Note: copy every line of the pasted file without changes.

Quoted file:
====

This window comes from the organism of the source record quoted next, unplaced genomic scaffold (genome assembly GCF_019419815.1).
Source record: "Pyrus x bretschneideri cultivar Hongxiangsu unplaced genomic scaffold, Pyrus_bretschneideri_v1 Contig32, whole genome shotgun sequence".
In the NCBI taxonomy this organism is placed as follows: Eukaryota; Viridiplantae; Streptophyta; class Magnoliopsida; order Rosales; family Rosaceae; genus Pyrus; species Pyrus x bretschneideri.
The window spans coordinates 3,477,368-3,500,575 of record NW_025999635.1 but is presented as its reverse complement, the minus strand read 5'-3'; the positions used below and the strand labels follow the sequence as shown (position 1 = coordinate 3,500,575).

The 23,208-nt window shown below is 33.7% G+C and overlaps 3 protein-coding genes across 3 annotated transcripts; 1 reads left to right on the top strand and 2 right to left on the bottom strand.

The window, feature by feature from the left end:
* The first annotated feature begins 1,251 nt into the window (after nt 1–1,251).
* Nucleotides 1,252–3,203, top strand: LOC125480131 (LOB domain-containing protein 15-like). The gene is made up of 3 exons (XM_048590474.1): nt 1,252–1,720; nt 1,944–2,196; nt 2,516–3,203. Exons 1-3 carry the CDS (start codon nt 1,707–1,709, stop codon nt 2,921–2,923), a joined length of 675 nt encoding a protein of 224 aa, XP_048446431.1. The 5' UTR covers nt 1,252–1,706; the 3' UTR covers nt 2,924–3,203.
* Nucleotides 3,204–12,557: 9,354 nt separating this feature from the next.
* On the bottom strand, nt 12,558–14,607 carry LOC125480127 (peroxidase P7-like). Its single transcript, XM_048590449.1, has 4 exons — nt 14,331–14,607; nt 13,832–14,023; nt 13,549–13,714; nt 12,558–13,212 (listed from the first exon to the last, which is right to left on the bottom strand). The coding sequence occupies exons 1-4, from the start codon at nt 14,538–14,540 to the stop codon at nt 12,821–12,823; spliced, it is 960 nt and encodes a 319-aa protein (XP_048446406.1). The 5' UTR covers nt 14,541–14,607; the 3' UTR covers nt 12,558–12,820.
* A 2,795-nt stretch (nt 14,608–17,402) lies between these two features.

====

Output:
This window comes from the organism of the source record quoted next, unplaced genomic scaffold (genome assembly GCF_019419815.1).
Source record: "Pyrus x bretschneideri cultivar Hongxiangsu unplaced genomic scaffold, Pyrus_bretschneideri_v1 Contig32, whole genome shotgun sequence".
In the NCBI taxonomy this organism is placed as follows: Eukaryota; Viridiplantae; Streptophyta; class Magnoliopsida; order Rosales; family Rosaceae; genus Pyrus; species Pyrus x bretschneideri.
The window spans coordinates 3,477,368-3,500,575 of record NW_025999635.1 but is presented as its reverse complement, the minus strand read 5'-3'; the positions used below and the strand labels follow the sequence as shown (position 1 = coordinate 3,500,575).

The 23,208-nt window shown below is 33.7% G+C and overlaps 3 protein-coding genes across 3 annotated transcripts; 1 reads left to right on the top strand and 2 right to left on the bottom strand.

The window, feature by feature from the left end:
* The first annotated feature begins 1,251 nt into the window (after nt 1–1,251).
* Nucleotides 1,252–3,203, top strand: LOC125480131 (LOB domain-containing protein 15-like). The gene is made up of 3 exons (XM_048590474.1): nt 1,252–1,720; nt 1,944–2,196; nt 2,516–3,203. Exons 1-3 carry the CDS (start codon nt 1,707–1,709, stop codon nt 2,921–2,923), a joined length of 675 nt encoding a protein of 224 aa, XP_048446431.1. The 5' UTR covers nt 1,252–1,706; the 3' UTR covers nt 2,924–3,203.
* Nucleotides 3,204–12,557: 9,354 nt separating this feature from the next.
* On the bottom strand, nt 12,558–14,607 carry LOC125480127 (peroxidase P7-like). Its single transcript, XM_048590449.1, has 4 exons — nt 14,331–14,607; nt 13,832–14,023; nt 13,549–13,714; nt 12,558–13,212 (listed from the first exon to the last, which is right to left on the bottom strand). The coding sequence occupies exons 1-4, from the start codon at nt 14,538–14,540 to the stop codon at nt 12,821–12,823; spliced, it is 960 nt and encodes a 319-aa protein (XP_048446406.1). The 5' UTR covers nt 14,541–14,607; the 3' UTR covers nt 12,558–12,820.
* A 2,795-nt stretch (nt 14,608–17,402) lies between these two features.